LONDON, April 4 (LPC) - Bankers are pitching recapitalisation and refinancings to sponsors in a bid to maximise leverage, lower pricing and attain aggressive documentation for portfolio companies while a window of opportunity remains as longer term visibility in Europe’s leveraged loan market starts to dwindle.
Europe’s leveraged loan market has been on fire since last year, with a host of refinancings and recapitalisation in the first half of 2017 before new buyouts started to dominate activity, gifting cash-rich investors much needed supply.
The new issue trend continued in the first quarter of 2018 with the like of a €4.7bn-equivalent leveraged loan financing backing KKR’s buyout of Unilever’s spreads business Flora Food Group that comprised a €2bn tranche — the largest single-tranche euro-denominated term loan B since the financial crisis.
There is now a window of opportunity for sponsors to launch opportunistic financings before another flurry of jumbo cross-border buyout financings hit the market between May and the summer including a €7.3bn-equivalent debt financing to back the buyout of Akzo Nobel’s chemicals business and a US$13.5bn-equivalent loan and bond financing backing US private equity firm Blackstone Group’s acquisition of a majority stake in Thomson Reuters’ Financial and Risk (F&R) unit.
Blackstone is buying a 55% stake in F&R, which includes LPC.
“If you’re going to go, then go now. That is the message we are telling sponsors,” a senior leveraged banker said.
No-one has much certainty on what the markets will be like during the remainder of the year. While the loan market has been quite resilient in the face of major geo-political uncertainty so far, there is a fear among bankers that such hot conditions can’t prevail for much longer.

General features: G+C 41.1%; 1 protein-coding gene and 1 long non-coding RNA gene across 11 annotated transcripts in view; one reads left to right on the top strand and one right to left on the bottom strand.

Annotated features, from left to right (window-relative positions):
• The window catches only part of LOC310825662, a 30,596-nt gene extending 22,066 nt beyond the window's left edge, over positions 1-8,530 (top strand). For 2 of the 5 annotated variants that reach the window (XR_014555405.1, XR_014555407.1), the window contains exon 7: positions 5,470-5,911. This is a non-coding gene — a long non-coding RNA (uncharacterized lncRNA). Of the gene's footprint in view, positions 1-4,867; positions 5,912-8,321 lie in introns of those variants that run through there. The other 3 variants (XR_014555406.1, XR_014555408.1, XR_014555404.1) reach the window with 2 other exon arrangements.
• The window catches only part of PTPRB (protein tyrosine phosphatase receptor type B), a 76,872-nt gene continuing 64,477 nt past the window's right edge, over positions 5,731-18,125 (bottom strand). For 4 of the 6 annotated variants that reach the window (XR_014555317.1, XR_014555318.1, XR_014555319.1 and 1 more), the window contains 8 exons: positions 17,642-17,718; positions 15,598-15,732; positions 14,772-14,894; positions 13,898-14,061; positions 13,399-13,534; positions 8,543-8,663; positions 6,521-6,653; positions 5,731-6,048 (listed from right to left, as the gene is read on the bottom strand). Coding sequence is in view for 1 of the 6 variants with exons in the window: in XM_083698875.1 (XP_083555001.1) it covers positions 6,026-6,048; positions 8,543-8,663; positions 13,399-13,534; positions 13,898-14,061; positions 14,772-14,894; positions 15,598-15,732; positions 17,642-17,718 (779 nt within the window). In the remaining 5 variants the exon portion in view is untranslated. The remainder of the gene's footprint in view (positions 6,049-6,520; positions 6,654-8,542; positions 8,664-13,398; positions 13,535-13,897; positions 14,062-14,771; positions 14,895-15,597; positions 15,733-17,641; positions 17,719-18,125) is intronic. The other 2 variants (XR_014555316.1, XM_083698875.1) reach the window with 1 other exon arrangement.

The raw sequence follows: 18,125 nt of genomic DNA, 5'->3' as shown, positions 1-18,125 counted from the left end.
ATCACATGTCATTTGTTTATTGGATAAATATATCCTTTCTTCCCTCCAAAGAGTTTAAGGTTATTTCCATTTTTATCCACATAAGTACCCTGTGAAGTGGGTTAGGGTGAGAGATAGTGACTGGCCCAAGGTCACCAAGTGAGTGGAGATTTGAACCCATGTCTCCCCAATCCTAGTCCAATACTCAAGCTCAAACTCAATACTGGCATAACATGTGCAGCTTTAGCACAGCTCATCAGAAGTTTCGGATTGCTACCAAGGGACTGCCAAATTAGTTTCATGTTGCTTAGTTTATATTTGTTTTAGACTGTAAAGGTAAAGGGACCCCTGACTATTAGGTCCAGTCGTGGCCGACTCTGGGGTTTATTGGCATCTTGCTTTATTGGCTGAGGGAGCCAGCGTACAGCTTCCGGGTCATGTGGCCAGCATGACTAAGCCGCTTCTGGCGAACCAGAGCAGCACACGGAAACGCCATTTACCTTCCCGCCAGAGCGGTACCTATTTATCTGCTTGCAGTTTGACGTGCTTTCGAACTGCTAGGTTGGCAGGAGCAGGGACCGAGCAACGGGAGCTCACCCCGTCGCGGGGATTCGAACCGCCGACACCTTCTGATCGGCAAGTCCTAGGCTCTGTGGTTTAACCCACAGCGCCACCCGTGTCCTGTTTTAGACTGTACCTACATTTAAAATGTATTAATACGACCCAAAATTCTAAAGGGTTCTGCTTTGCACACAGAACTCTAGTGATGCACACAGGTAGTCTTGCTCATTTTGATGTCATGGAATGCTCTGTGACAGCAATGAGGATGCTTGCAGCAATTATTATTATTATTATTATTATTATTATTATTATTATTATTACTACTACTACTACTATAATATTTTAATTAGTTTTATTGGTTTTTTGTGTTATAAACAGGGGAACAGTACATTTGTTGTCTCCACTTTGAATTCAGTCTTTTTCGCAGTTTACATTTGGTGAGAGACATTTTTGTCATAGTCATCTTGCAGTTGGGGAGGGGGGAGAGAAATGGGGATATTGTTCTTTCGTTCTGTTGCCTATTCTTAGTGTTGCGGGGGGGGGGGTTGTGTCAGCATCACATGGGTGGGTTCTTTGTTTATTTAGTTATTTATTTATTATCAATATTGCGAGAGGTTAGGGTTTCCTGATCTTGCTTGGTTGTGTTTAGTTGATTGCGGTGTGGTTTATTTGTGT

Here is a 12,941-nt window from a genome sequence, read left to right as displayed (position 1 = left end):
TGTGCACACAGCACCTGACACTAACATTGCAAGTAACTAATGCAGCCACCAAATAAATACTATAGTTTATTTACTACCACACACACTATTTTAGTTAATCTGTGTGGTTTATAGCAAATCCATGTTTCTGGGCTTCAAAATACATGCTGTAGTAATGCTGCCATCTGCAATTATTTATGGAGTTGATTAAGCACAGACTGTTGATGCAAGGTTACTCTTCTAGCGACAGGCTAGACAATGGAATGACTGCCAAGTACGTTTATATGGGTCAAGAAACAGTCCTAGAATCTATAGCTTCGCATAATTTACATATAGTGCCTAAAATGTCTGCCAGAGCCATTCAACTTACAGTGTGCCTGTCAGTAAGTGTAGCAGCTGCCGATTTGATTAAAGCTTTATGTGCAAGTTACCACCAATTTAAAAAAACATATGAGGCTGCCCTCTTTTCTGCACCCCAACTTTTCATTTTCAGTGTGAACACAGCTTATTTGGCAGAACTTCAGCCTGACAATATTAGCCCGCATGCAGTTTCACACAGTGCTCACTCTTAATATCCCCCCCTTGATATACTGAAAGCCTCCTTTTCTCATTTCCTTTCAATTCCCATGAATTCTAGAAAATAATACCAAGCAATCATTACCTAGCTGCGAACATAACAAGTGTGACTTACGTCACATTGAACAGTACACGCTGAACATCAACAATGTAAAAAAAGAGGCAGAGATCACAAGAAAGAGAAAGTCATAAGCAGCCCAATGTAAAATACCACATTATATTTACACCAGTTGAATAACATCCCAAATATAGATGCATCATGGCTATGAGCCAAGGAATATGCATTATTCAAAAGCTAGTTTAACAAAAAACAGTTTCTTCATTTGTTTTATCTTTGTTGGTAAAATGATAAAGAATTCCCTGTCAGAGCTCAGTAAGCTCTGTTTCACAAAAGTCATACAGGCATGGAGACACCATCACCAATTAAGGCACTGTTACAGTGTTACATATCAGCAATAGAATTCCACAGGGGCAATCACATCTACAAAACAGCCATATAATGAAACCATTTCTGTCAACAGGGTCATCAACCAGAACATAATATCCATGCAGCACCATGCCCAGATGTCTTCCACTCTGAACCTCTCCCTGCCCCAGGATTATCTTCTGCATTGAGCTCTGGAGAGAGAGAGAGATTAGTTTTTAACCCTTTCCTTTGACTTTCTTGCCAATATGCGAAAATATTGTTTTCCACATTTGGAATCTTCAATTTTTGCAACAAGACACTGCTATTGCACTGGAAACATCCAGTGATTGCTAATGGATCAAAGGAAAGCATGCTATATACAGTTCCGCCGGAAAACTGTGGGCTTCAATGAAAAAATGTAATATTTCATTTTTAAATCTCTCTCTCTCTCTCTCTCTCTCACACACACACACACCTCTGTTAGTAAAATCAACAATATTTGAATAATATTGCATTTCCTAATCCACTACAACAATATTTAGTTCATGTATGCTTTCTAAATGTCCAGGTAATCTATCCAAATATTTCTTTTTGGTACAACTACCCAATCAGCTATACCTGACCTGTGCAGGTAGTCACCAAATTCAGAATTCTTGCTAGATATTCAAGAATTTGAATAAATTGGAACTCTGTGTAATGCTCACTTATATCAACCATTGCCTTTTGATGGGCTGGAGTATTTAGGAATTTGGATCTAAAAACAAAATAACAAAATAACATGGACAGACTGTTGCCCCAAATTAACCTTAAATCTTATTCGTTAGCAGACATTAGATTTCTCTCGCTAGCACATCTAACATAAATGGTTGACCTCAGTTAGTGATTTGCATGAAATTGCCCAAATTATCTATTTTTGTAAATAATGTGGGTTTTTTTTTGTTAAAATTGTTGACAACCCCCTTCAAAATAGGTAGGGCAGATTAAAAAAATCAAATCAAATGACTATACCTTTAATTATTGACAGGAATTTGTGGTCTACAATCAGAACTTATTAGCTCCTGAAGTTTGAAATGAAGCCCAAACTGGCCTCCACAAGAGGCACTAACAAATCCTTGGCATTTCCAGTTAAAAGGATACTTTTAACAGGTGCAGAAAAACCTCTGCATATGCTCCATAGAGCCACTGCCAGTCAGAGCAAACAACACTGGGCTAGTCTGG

“We’ve been at the top of the market for a while but are we now at the peak? The market can’t shrug off the inevitable for much longer. There have been a load of issues on the horizon and at some point they will have an impact,” the senior banker said.
Ongoing hurdles include Brexit, Trump and his stance on trade, issues over the Italian government and a rising interest rate environment.
Yet some bankers are more positive and see the loan market’s ability to shrug off volatility as a given.
“It tends to be the case that technicals trump Trump. They outweigh geopolitical events in the loan market and arguably they should as it is senior secured debt, not equity so it would need an extreme set of circumstances to undermine confidence because that is what senior secured debt is paid to do — you get 3%-4%, not equity returns,” a syndicate head said.
Many bankers and investors would welcome a correction in Europe’s leveraged loan market, which has gradually imported all the borrower friendly terms of the US leveraged loan market without the flex protection afforded to the US banks in the US markets.
This has led European banks and investors to accept increasingly aggressive terms on flexibility around restricted payments with limited deleveraging from the outset, increasing flexibility around accordion features and permissible indebtedness.
Leverage has rocketed on a number of jumbo deals and some bankers are offering opening day leveraged in excess of 7.5-8.0 times on potential sales of French drug maker Sanofi’s European generic drugs business Zentiva and German metering group Techem.
Borrowers now have the ability to add up to two turns of leverage onto a company as soon as a loan closes, without prior deleveraging.
Pricing has also compressed at the same time with 300bp being offered on Single B term loans. Meanwhile one bank is offering a second-lien on Zentiva at 675bp, a record low for second-lien since the financial crisis.
“We are at the peak of aggressiveness in Europe’s loan market and we need something to prompt a correction,” an investor said. (Editing by Christopher Mangham)